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Geneva II: the view from Aleppo

Syrians have little interest in the diplomatic gamesmanship; they want a return to normalcy.
A man that survived shelling reacts amid damage after what activists said was an air strike by forces loyal to Syria's president Bashar Al-Assad in the Al-Maysar neighborhood of Aleppo January 19, 2014. REUTERS/Saad Abobrahim (SYRIA - Tags: POLITICS CIVIL UNREST CONFLICT) - RTX17LJ6

ALEPPO, Syria — It's just a few days before the long-anticipated Geneva II talks aimed at finding a peaceful resolution to the Syrian conflict kick off, and already there are dramatic swings and changes on the battlefield and in the diplomatic arena. The regime has submitted its final roster and named the officials who will be representing it, while the ever fractious Western- and Gulf-backed opposition-in-exile is still bickering. But a threat from the US and the UK to cut off support if it fails to attend may provide the needed incentive for the national coalition to finally field its delegation. Crucially, Haytham Mana’s NCB (National Coordination Body for Democratic Change, an umbrella group for what is known as the “internal opposition”) will likely not be attending. Also notably absent is Iran, which raises serious questions about the aim of the talks. Are they merely a theatrical media circus to announce to the world what was already agreed upon between the world’s superpowers? Or are they simply a half-hearted and feeble attempt at peace brokering — a solid waste of time?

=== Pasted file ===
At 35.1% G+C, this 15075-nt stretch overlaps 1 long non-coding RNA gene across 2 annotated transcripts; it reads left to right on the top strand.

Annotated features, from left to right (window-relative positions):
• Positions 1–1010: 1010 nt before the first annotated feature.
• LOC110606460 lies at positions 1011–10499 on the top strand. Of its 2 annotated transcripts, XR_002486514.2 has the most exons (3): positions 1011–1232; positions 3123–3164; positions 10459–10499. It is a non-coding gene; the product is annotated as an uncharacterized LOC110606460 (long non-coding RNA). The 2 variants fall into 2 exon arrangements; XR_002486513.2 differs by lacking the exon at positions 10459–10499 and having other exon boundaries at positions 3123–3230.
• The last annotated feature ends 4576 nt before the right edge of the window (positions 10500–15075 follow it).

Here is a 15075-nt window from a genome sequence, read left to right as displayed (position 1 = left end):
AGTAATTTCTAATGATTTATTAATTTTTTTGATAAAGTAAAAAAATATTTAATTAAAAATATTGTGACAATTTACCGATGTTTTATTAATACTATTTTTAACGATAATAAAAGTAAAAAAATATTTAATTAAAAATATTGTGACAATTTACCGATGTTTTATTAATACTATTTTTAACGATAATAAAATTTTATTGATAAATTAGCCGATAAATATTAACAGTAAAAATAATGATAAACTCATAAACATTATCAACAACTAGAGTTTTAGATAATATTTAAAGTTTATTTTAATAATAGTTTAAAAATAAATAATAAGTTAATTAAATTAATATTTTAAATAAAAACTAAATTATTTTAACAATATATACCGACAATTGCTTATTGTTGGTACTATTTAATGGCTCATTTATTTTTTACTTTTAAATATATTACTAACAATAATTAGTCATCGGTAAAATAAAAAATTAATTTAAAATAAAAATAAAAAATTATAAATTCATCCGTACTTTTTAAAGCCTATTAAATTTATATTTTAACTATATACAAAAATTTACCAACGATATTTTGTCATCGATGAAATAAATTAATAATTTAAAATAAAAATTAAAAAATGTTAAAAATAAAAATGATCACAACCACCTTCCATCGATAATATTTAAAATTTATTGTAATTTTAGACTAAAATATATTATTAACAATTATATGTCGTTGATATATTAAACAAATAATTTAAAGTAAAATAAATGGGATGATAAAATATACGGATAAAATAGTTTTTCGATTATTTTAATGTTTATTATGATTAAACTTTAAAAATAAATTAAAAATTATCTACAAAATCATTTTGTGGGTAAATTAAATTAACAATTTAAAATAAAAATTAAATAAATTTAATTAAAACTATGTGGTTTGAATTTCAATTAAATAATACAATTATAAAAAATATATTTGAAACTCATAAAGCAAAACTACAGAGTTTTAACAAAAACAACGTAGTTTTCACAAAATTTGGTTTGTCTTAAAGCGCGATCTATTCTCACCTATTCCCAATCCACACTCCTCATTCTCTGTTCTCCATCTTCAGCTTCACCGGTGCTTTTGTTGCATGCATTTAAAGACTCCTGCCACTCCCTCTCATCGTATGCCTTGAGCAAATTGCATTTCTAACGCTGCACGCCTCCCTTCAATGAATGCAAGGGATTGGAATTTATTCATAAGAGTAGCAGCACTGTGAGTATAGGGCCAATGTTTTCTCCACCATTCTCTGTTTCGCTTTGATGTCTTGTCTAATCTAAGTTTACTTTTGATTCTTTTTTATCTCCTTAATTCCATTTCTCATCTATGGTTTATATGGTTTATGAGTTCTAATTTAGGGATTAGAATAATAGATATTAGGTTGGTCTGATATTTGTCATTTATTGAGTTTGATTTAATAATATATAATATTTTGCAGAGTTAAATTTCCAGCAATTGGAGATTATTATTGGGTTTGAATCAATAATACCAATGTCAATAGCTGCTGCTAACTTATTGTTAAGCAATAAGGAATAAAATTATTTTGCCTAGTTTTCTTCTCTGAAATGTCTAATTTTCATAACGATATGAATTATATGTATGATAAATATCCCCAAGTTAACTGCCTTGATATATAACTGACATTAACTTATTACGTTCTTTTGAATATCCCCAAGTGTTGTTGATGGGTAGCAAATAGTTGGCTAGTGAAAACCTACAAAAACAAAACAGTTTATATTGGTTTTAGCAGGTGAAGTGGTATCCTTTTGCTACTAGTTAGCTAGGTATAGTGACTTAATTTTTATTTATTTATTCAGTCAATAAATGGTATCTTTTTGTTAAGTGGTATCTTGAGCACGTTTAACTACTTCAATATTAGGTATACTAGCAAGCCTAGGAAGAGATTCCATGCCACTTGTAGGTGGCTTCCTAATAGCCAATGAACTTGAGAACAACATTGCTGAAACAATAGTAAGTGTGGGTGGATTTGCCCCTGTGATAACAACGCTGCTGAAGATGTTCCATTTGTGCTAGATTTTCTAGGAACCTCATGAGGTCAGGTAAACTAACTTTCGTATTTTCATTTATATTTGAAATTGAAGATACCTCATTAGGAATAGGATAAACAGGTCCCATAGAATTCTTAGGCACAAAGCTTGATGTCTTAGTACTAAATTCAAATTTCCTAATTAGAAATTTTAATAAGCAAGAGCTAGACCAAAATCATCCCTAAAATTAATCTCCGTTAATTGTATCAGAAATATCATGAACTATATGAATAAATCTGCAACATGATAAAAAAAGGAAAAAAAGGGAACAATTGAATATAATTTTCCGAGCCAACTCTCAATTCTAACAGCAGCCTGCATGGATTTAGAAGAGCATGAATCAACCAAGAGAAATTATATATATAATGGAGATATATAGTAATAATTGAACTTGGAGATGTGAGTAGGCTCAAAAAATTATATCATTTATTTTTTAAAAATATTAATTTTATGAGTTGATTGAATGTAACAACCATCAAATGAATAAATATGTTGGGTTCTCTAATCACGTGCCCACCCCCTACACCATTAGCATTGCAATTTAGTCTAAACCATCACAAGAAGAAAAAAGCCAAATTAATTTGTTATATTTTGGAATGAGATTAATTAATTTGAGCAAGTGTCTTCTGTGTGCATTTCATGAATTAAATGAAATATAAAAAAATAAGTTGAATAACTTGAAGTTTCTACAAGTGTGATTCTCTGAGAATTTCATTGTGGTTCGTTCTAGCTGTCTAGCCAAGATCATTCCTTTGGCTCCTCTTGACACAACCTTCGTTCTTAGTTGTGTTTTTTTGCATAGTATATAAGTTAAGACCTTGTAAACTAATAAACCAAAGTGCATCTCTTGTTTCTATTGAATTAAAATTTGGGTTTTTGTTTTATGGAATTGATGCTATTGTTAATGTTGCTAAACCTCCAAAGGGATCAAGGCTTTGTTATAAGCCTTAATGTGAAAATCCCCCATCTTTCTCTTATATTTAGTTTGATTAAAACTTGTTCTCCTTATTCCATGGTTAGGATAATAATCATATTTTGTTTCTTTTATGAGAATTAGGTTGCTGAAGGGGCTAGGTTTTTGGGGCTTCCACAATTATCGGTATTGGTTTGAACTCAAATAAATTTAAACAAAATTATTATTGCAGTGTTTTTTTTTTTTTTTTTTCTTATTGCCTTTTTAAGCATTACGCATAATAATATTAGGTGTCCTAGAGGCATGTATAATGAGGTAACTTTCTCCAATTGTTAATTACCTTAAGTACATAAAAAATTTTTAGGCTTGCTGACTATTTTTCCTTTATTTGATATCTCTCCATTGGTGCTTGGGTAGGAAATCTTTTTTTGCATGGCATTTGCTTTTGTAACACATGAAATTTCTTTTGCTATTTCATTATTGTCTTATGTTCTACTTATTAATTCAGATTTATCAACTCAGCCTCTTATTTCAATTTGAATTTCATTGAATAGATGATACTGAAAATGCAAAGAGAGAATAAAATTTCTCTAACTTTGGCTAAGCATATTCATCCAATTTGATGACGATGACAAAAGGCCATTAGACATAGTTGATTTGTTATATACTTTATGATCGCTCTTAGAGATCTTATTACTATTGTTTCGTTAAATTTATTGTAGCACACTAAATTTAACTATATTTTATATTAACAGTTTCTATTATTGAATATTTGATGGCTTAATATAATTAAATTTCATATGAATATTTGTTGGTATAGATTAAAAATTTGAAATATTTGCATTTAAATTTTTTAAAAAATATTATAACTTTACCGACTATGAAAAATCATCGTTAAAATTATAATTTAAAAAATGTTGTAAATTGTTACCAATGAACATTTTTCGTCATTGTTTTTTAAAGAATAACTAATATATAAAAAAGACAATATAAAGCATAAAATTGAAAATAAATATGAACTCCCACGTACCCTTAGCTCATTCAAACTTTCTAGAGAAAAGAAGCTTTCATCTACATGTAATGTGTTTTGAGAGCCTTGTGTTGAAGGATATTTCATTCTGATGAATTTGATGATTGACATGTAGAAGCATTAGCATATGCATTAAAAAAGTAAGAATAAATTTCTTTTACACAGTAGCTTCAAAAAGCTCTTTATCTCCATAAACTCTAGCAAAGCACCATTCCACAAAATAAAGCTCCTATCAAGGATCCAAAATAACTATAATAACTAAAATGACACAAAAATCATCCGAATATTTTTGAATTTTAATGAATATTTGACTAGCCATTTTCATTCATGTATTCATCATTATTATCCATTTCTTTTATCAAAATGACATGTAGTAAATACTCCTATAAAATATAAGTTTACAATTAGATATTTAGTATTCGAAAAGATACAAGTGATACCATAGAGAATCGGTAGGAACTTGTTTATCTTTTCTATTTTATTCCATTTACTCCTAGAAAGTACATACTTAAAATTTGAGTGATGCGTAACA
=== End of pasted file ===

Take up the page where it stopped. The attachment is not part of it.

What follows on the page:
The most notable and dramatic event, of course, involves the recent Islamist rebel infighting between the Islamic State of Iraq and al-Sham (ISIS) and the nascent Saudi-backed Islamic Front, which has claimed over 1,000 lives in the past two weeks, shifting areas of control in north Syria after the moderate Free Syrian Army was almost completely destroyed earlier last month. Significantly, the United States and Russia are now seemingly closer to a consensus as they try to push for localized cease-fires in Syria, something which has in fact already successfully taken place in Madamieh and Barzeh in Damascus, providing a possible template for a broader cease-fire, as well as for prisoner exchanges and access to humanitarian aid for besieged areas across Syria.

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